The Green Iguana and Anole are two popular Iguanids, but many others are also well-known, and make great pets too!
The word "Iguanid" to most people, even some herpetologists, automatically suggests the well-known Green Iguana. Yet this is just one species among a vast and diverse group of lizards. The definition of Iguanid, as found in the Merriam-Webster dictionary, are those lizards "of or relating to the Iguanidae".
The Iguanidae family is one of three families in the Iguania Suborder, of the Order Squamata. This is one of the largest groups of lizards containing from 700 to possibly over 1000 species. The iguanids vary greatly in size and demeanor, and therefore each type has unique habitat and care requirements. But many Iguanids are hardy and fairly easy to maintain in captivity.
The Iguanid's contain a number of the best known pet lizards including the Anoles, Iguanas and Chuckwallas, Curly-tailed lizards, Swifts (Spiny Lizards), Collared Lizards (Leopard Lizards), and the Helmet Lizards or Casquehead lizards. There are also lesser known, but interesting lizards such as the Wood Lizards or Club-tail Lizards (also called Dwarf Iguanas), Liolaemids or Iguanian lizards, New World (neotropical) Ground Lizards, and the Malagasy Iguanas.
Iguanids range in type from the tree dwelling arboreal types to the terrestrial (land dwelling) types, and the semi-aquatic (able to live both on land and in water) types. Iguanids are considered a "New World" family because they are found mostly on the Americas. Specifically they are found from southern Canada in North America to the tip of South America and on the islands of Fiji and Madagascar.
Iguanids have well developed limbs and short tongues that are barely protrusible. Most have long tails, crests, and dewlaps. Males are bright and varied in coloring. Most lay eggs in the ground but there are a few who are live bearers. The desert and forest dwellers are mainly herbivores while the smaller Iguanidae are insectivores or omnivores. For information on all different types of lizards in the Iguanidae group, see: Lizard Families - Iguanas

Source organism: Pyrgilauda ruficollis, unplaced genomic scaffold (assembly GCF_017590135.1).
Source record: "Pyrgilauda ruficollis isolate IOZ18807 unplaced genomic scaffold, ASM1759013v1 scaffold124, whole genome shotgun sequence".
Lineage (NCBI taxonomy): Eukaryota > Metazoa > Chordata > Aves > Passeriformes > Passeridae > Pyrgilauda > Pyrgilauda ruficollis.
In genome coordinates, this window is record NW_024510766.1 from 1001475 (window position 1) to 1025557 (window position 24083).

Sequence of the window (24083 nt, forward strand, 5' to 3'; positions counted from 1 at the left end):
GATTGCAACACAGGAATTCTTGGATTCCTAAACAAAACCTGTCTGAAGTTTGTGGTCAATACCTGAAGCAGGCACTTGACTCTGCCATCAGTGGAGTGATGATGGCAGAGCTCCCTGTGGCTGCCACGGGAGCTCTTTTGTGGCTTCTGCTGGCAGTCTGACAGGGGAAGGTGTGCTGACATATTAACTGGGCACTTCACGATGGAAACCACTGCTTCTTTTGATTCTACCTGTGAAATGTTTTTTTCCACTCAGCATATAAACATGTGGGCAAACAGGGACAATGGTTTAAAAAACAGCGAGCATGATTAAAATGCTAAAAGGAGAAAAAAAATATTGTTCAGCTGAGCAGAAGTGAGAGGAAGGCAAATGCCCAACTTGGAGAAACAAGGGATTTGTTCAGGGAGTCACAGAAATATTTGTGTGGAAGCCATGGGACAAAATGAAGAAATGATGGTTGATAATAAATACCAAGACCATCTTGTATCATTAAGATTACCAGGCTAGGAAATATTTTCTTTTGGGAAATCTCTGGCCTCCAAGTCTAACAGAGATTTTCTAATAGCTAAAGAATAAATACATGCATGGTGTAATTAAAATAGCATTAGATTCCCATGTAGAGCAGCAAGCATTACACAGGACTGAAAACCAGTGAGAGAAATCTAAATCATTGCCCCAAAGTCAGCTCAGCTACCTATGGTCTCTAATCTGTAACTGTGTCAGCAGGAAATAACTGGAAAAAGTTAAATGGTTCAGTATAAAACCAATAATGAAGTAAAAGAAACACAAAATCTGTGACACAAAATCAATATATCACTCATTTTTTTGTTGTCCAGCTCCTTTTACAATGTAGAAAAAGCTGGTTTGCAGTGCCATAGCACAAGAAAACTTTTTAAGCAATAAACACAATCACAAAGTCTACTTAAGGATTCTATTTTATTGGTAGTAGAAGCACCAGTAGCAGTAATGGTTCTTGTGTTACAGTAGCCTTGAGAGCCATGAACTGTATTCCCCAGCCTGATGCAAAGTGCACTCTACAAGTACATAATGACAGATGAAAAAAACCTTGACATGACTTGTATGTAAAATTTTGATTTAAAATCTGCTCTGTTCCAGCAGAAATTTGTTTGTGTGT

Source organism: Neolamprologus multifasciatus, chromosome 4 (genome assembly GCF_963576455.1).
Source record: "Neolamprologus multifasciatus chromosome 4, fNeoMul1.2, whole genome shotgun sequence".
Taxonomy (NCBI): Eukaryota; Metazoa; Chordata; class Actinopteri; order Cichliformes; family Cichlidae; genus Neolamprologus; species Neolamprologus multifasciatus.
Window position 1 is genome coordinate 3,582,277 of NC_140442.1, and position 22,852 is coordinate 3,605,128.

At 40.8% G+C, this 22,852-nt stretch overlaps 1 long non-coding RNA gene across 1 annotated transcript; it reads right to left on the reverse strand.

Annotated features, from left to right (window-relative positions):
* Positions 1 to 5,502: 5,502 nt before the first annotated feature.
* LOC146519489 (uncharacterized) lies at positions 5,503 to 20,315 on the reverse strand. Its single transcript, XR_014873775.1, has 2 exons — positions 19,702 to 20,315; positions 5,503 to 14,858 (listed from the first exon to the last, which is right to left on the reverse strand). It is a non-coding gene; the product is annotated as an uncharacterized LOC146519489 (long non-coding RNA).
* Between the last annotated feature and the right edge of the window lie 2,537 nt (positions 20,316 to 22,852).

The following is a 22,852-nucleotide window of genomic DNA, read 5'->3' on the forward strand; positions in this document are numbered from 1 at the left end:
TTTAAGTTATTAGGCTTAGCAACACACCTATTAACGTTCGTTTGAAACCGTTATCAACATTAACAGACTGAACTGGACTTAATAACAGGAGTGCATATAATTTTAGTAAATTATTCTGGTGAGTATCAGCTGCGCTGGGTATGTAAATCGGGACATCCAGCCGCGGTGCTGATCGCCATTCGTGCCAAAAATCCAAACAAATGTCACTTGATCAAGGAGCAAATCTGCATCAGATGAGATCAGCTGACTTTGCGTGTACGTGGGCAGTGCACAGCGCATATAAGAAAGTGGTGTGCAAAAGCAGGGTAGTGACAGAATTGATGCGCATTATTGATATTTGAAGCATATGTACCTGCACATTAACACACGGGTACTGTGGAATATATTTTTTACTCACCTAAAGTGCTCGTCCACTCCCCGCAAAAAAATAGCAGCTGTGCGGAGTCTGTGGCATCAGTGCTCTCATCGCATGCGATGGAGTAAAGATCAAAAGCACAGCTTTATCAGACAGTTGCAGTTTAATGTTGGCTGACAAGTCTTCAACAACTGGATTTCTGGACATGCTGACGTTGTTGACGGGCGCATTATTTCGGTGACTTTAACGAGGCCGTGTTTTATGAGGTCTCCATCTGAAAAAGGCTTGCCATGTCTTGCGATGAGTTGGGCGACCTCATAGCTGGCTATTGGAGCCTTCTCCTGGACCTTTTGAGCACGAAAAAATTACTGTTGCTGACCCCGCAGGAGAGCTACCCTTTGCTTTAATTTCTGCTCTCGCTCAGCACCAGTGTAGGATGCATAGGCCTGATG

The Iguanidae family is an extremely diverse group of lizards, which has recently led to some controversy over whether it is actually a valid family. The structure of the Order Squamata, and so too the Iguania Suborder, is being scrutinized and adjusted. Lizard taxonomy is a long, arduous process and the subject of much debate. A re-classification, assigning each of the subfamilies under Iguanidae family, into their own distinct families is suggested by some, and may eventually become the accepted classification system.
Part of this re-classification is due to the discovery that more lizards are venomous than were previously thought. It had long been thought that only the Gila Monsters and the Beaded lizards, in the Family Helodermatidae, were venomous lizards. But more recently it has been discovered that a couple other groups of lizards also contain venomous lizards including some in the Family Iguanidae, like the Green Iguana. For pet owners there is no reason for undue concern, however, as the toxin secreting glands of these lizards are smaller than those of snakes. The venom they produce may aid to subduing small prey, but on a human it would have no effect, or very little. It is said that a bitten hand might throb at most.